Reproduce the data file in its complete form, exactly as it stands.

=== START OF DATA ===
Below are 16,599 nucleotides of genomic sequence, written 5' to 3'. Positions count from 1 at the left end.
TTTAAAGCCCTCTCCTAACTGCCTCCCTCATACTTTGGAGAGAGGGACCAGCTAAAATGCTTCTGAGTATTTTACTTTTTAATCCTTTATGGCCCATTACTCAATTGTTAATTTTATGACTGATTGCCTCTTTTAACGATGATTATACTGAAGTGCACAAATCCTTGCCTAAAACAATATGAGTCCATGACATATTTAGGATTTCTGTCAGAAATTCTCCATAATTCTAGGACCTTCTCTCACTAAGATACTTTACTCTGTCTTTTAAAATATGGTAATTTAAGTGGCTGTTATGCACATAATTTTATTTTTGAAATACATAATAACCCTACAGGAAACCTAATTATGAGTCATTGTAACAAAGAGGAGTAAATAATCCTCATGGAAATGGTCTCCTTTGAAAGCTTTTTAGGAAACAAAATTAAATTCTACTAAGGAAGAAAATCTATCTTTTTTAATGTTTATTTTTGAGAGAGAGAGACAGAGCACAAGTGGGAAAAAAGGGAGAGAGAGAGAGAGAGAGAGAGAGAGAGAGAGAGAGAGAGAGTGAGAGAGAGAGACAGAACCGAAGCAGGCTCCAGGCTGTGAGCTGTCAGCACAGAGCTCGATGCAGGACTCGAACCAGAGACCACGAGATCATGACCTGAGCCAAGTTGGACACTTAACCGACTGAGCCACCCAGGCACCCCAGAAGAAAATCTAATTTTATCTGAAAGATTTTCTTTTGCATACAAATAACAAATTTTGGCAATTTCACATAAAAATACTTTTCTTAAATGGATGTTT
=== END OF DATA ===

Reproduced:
Below are 16,599 nucleotides of genomic sequence, written 5' to 3'. Positions count from 1 at the left end.
TTTAAAGCCCTCTCCTAACTGCCTCCCTCATACTTTGGAGAGAGGGACCAGCTAAAATGCTTCTGAGTATTTTACTTTTTAATCCTTTATGGCCCATTACTCAATTGTTAATTTTATGACTGATTGCCTCTTTTAACGATGATTATACTGAAGTGCACAAATCCTTGCCTAAAACAATATGAGTCCATGACATATTTAGGATTTCTGTCAGAAATTCTCCATAATTCTAGGACCTTCTCTCACTAAGATACTTTACTCTGTCTTTTAAAATATGGTAATTTAAGTGGCTGTTATGCACATAATTTTATTTTTGAAATACATAATAACCCTACAGGAAACCTAATTATGAGTCATTGTAACAAAGAGGAGTAAATAATCCTCATGGAAATGGTCTCCTTTGAAAGCTTTTTAGGAAACAAAATTAAATTCTACTAAGGAAGAAAATCTATCTTTTTTAATGTTTATTTTTGAGAGAGAGAGACAGAGCACAAGTGGGAAAAAAGGGAGAGAGAGAGAGAGAGAGAGAGAGAGAGAGAGAGAGAGAGAGTGAGAGAGAGAGACAGAACCGAAGCAGGCTCCAGGCTGTGAGCTGTCAGCACAGAGCTCGATGCAGGACTCGAACCAGAGACCACGAGATCATGACCTGAGCCAAGTTGGACACTTAACCGACTGAGCCACCCAGGCACCCCAGAAGAAAATCTAATTTTATCTGAAAGATTTTCTTTTGCATACAAATAACAAATTTTGGCAATTTCACATAAAAATACTTTTCTTAAATGGATGTTT